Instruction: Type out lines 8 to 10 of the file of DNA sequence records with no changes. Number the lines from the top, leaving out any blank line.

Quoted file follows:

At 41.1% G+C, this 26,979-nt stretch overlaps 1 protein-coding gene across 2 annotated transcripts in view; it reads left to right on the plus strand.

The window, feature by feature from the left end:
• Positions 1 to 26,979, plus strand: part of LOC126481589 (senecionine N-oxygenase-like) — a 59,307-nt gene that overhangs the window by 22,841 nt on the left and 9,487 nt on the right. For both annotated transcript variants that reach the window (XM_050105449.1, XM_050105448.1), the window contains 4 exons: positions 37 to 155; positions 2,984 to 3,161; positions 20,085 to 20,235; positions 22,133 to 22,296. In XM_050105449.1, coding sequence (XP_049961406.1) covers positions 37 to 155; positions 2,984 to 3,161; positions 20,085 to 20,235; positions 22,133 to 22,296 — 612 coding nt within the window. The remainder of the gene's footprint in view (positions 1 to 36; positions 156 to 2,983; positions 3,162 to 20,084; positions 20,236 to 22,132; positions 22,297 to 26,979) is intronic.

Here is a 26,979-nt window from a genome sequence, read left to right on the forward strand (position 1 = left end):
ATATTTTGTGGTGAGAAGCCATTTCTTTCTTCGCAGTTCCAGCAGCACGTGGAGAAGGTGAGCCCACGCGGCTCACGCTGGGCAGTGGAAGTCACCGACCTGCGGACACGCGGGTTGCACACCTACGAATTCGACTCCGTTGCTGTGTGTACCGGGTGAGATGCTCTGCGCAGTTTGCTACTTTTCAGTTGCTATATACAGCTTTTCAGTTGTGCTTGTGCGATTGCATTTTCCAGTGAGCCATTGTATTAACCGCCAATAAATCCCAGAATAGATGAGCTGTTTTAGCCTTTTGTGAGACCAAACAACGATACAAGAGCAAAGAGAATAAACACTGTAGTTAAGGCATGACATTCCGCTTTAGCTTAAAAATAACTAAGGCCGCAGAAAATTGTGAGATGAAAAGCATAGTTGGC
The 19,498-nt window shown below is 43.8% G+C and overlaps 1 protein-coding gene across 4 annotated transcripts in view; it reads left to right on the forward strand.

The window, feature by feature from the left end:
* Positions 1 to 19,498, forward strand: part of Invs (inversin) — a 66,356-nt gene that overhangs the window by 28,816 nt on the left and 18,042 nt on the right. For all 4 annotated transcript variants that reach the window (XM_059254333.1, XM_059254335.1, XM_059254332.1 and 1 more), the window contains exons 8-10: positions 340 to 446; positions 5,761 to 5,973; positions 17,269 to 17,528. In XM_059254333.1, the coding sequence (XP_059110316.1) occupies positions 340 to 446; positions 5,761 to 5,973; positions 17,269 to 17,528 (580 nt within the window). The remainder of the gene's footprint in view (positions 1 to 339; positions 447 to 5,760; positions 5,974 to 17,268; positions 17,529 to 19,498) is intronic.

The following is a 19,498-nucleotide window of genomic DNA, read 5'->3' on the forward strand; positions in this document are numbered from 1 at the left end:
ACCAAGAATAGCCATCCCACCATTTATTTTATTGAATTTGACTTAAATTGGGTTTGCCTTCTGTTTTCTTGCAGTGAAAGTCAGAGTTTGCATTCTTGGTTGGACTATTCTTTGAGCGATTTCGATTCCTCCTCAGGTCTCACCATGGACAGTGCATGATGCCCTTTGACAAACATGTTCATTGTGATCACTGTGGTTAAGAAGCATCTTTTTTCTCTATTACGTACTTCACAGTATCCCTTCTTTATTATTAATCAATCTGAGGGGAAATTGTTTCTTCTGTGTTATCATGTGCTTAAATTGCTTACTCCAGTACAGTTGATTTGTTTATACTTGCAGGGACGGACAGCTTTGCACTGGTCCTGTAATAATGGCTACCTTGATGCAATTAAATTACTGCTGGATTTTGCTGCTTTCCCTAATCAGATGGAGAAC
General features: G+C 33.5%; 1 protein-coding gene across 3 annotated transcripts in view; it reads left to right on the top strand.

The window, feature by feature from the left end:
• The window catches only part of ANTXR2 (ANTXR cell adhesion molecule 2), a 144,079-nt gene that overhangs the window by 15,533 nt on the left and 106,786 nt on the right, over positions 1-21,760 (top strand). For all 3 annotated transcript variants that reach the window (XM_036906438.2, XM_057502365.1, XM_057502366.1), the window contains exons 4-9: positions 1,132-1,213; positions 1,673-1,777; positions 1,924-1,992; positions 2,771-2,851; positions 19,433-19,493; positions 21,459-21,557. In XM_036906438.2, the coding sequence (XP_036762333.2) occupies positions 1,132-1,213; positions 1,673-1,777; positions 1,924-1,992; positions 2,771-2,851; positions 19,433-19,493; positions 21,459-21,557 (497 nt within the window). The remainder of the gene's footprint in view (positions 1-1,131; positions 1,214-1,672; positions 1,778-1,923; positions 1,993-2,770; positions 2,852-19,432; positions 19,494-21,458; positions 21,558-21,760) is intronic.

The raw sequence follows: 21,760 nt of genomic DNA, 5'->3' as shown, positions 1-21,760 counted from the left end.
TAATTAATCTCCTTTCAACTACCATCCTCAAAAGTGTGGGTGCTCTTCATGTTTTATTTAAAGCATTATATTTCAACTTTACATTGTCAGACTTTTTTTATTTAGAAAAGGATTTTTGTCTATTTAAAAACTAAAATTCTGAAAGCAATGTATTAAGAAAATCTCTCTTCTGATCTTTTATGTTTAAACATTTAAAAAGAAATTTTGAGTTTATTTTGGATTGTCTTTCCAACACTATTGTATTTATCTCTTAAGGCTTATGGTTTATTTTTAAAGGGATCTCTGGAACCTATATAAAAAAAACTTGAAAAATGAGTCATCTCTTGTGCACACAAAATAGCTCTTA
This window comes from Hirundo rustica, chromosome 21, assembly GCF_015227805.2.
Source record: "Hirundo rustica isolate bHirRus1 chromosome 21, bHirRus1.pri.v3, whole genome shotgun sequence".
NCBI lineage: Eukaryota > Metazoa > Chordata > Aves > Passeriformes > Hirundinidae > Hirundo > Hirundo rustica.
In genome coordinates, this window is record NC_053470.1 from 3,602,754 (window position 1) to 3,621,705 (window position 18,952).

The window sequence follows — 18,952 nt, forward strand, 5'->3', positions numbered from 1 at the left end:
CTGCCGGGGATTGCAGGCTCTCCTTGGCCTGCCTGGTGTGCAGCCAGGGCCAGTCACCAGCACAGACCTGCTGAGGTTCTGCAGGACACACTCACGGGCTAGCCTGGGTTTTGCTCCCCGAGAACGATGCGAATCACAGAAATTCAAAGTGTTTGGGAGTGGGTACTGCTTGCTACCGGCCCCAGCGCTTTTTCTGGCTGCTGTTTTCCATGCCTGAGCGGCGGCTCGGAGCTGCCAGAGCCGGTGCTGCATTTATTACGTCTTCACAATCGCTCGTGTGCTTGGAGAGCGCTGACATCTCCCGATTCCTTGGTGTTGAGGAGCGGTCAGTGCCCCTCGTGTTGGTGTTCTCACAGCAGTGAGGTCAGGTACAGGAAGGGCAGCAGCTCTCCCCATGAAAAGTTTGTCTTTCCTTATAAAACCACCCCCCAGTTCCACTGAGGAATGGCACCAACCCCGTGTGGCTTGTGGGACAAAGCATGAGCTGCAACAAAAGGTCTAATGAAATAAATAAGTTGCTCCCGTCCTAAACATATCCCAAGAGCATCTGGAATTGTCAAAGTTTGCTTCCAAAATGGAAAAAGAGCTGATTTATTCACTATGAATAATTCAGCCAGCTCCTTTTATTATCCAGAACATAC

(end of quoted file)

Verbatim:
* Positions 1 to 19,498, forward strand: part of Invs (inversin) — a 66,356-nt gene that overhangs the window by 28,816 nt on the left and 18,042 nt on the right. For all 4 annotated transcript variants that reach the window (XM_059254333.1, XM_059254335.1, XM_059254332.1 and 1 more), the window contains exons 8-10: positions 340 to 446; positions 5,761 to 5,973; positions 17,269 to 17,528. In XM_059254333.1, the coding sequence (XP_059110316.1) occupies positions 340 to 446; positions 5,761 to 5,973; positions 17,269 to 17,528 (580 nt within the window). The remainder of the gene's footprint in view (positions 1 to 339; positions 447 to 5,760; positions 5,974 to 17,268; positions 17,529 to 19,498) is intronic.

The following is a 19,498-nucleotide window of genomic DNA, read 5'->3' on the forward strand; positions in this document are numbered from 1 at the left end:
ACCAAGAATAGCCATCCCACCATTTATTTTATTGAATTTGACTTAAATTGGGTTTGCCTTCTGTTTTCTTGCAGTGAAAGTCAGAGTTTGCATTCTTGGTTGGACTATTCTTTGAGCGATTTCGATTCCTCCTCAGGTCTCACCATGGACAGTGCATGATGCCCTTTGACAAACATGTTCATTGTGATCACTGTGGTTAAGAAGCATCTTTTTTCTCTATTACGTACTTCACAGTATCCCTTCTTTATTATTAATCAATCTGAGGGGAAATTGTTTCTTCTGTGTTATCATGTGCTTAAATTGCTTACTCCAGTACAGTTGATTTGTTTATACTTGCAGGGACGGACAGCTTTGCACTGGTCCTGTAATAATGGCTACCTTGATGCAATTAAATTACTGCTGGATTTTGCTGCTTTCCCTAATCAGATGGAGAAC